The right software and formulating a best practices guide helps to navigate the challenges mentioned above.

Tracking Fixed Assets

There are various methods used to track fixed assets, such as serial numbered asset tags (utilizing a barcode inventory system), QR codes and similar. Using these, the owner of any fixed assets can conduct an inventory using a mobile barcode reader (or similar) and follow that up with a report. Some fixed asset tracking methods are automated, such as using fixed scanners to read barcodes on certain products. There are other, newer technologies used for tracking fixed assets, such as fixed asset management using RFID (Radio Frequency Identification Tags).

Managing Fixed Assets

Of course, it is very important to manage fixed assets, to increase efficiency, reduce operating costs and improve profit margin. In the past, Fixed Asset Management did not utilize computers and technology. Businesses had to rely on keeping records on paper, rely on human accuracy and ensuring these records were meticulously filed away. It was a frustrating job that took time and as it was done by hand, human error was common. Nowadays, because of the significant advances of technology, there are plenty of excellent software tools available to take care of Fixed Asset Management.

The main elements involved in Fixed Asset Management are as follows:

• Recording all fixed assets, with clear asset records and an up-to-date balance sheet. This is used for financial accounting and is essential for budgeting, forecasting and making calculations for asset depreciation.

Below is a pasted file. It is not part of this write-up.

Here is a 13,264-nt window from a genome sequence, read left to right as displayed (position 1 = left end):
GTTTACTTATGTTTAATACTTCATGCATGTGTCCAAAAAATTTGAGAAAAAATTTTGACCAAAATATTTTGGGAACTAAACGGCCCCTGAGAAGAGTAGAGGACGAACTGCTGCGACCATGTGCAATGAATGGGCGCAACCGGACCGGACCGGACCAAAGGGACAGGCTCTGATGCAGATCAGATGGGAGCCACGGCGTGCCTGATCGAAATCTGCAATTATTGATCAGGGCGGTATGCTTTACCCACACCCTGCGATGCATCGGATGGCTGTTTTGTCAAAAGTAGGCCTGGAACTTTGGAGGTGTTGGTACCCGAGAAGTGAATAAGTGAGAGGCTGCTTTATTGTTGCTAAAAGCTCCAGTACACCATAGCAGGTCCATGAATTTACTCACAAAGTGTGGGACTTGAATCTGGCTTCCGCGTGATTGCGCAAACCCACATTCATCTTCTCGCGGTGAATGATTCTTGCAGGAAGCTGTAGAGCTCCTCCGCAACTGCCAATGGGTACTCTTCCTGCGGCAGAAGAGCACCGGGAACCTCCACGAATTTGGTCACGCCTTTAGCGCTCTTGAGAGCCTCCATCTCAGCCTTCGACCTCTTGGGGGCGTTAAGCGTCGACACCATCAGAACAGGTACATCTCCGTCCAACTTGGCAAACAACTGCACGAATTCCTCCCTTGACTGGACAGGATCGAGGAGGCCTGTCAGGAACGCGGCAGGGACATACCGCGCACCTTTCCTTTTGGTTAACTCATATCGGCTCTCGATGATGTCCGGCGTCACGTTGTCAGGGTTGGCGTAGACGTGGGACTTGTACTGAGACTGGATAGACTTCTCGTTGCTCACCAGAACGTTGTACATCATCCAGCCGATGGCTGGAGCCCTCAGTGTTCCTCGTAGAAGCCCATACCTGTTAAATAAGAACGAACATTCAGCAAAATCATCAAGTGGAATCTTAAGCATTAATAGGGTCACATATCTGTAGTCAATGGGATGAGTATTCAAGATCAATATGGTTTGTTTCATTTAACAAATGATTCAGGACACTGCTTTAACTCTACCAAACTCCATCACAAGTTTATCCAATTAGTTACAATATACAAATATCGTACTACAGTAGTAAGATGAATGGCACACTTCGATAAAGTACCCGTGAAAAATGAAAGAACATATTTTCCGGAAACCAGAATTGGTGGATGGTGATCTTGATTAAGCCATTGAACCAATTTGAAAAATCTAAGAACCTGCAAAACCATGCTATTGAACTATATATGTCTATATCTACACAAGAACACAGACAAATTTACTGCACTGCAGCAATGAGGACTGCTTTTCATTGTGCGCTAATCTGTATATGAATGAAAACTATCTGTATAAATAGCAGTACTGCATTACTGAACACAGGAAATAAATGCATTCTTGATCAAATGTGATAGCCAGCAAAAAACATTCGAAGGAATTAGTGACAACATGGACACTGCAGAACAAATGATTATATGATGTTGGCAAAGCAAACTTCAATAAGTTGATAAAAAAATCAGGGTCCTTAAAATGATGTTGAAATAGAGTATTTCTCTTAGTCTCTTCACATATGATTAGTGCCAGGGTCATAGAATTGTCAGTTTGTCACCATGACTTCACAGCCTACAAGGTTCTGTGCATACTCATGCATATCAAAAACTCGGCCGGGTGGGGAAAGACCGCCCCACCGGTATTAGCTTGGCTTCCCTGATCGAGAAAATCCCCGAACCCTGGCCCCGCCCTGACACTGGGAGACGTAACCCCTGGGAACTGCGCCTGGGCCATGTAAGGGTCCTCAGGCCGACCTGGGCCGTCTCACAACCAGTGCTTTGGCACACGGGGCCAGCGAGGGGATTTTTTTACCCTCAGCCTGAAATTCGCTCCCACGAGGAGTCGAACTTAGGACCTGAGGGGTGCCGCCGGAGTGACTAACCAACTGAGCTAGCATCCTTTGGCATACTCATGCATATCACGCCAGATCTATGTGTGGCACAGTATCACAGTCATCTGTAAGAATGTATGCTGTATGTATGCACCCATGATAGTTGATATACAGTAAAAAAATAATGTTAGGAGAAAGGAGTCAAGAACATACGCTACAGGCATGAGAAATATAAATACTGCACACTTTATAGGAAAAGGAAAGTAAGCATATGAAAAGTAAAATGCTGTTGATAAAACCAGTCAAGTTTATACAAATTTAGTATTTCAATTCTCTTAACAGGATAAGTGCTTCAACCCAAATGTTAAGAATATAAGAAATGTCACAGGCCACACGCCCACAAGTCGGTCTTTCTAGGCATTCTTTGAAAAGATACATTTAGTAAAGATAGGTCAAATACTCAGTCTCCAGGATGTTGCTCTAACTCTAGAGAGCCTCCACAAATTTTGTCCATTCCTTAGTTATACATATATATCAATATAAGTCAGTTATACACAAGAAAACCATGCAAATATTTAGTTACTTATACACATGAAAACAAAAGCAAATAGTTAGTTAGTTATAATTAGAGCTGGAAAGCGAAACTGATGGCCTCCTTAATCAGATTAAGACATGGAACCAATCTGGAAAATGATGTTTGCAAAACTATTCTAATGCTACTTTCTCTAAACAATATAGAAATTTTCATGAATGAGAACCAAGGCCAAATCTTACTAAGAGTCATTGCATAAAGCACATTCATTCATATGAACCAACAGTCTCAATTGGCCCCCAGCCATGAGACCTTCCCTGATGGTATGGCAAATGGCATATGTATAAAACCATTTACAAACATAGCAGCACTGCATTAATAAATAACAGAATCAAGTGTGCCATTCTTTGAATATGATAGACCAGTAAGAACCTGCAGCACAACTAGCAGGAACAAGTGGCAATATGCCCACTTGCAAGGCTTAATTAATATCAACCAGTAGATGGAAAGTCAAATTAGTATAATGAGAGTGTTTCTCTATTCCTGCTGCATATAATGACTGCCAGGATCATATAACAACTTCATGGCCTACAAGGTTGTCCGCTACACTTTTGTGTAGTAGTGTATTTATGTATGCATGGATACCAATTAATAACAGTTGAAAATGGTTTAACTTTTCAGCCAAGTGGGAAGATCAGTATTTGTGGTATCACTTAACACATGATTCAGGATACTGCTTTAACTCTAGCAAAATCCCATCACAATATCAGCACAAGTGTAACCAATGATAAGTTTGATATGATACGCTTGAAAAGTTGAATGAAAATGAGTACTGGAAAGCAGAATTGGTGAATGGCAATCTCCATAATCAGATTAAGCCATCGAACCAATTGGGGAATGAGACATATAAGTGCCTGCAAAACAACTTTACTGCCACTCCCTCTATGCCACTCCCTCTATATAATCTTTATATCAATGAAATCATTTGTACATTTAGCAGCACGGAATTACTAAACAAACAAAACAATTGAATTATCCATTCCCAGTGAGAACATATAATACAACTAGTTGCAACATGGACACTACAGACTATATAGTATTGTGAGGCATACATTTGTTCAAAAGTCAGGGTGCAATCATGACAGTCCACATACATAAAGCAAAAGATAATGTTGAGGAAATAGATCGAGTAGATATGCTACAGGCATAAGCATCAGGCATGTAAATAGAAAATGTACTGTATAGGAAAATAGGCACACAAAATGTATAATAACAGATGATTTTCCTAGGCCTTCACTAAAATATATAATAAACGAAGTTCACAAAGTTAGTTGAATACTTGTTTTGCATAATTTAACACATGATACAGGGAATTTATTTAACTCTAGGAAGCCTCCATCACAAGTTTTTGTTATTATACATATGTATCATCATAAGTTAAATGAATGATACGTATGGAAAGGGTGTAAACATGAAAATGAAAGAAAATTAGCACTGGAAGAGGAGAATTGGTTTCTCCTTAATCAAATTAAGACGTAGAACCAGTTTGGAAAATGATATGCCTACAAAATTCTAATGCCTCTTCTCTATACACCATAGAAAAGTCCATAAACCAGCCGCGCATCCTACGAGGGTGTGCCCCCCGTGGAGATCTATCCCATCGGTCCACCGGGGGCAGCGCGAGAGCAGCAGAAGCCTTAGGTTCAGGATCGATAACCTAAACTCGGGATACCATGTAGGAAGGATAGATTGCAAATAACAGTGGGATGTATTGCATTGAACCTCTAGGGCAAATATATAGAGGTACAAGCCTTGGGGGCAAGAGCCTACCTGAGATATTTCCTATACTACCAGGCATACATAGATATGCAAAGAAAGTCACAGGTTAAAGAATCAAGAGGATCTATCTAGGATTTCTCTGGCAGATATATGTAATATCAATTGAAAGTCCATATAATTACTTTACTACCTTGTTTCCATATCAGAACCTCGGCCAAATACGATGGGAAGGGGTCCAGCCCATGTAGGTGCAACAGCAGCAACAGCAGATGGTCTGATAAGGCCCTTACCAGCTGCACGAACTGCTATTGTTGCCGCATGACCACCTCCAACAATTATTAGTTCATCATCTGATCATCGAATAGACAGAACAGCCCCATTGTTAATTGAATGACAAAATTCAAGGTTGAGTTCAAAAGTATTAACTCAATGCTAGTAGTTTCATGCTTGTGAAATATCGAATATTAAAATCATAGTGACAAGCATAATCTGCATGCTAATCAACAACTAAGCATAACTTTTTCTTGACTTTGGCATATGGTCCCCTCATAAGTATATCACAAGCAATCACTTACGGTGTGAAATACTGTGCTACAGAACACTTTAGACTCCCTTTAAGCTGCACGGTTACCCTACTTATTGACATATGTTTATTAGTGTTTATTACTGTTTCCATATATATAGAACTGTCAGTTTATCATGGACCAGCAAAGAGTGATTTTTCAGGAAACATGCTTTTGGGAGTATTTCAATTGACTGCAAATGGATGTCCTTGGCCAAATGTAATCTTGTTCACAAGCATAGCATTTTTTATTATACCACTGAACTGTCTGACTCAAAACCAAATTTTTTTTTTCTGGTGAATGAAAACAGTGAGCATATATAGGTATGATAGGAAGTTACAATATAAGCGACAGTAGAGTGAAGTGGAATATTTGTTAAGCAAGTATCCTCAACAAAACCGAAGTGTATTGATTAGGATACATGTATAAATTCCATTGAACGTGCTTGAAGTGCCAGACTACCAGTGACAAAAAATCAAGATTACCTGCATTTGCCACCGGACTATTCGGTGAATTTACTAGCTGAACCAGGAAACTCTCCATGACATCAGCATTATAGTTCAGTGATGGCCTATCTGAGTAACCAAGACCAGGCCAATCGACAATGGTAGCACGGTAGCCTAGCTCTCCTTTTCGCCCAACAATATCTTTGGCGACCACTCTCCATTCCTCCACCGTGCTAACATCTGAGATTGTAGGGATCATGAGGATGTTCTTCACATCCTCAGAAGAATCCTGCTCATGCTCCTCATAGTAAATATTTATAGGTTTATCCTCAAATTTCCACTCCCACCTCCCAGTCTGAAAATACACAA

• Preventing theft, as fixed assets are expensive, theft is always a worry, and this must be monitored.

• Maintenance, again, because of the nature of fixed assets, particularly machinery and property, maintenance is vital therefore, everything must be kept in good operational order so there's less risk of mechanical failure or damage. By proactively maintaining machinery and property, for example, it reduces the risk of downtime and improves reliability.

• Regularly monitoring assets flags up issues and performance problems at the early stages, avoiding long-term failure and also improves lifespan of fixed assets.

Best Practices for Fixed Asset Management
What Are the Project Boundaries?

For new projects involving fixed assets, plan properly and keep an account of every fixed asset required, what's needed to track data, monitor performance, implement a maintenance programmer and to counteract theft.

Who is In Command?

Even using a software program to monitor fixed assets needs a commander in chief. Assigning someone to the task ensures ownership of all tasks that need tracking. It may be that a company has a team responsible for one fixed asset, a collection of fixed assets or all fixed assets (depending on the size of the company and the number of fixed assets involved).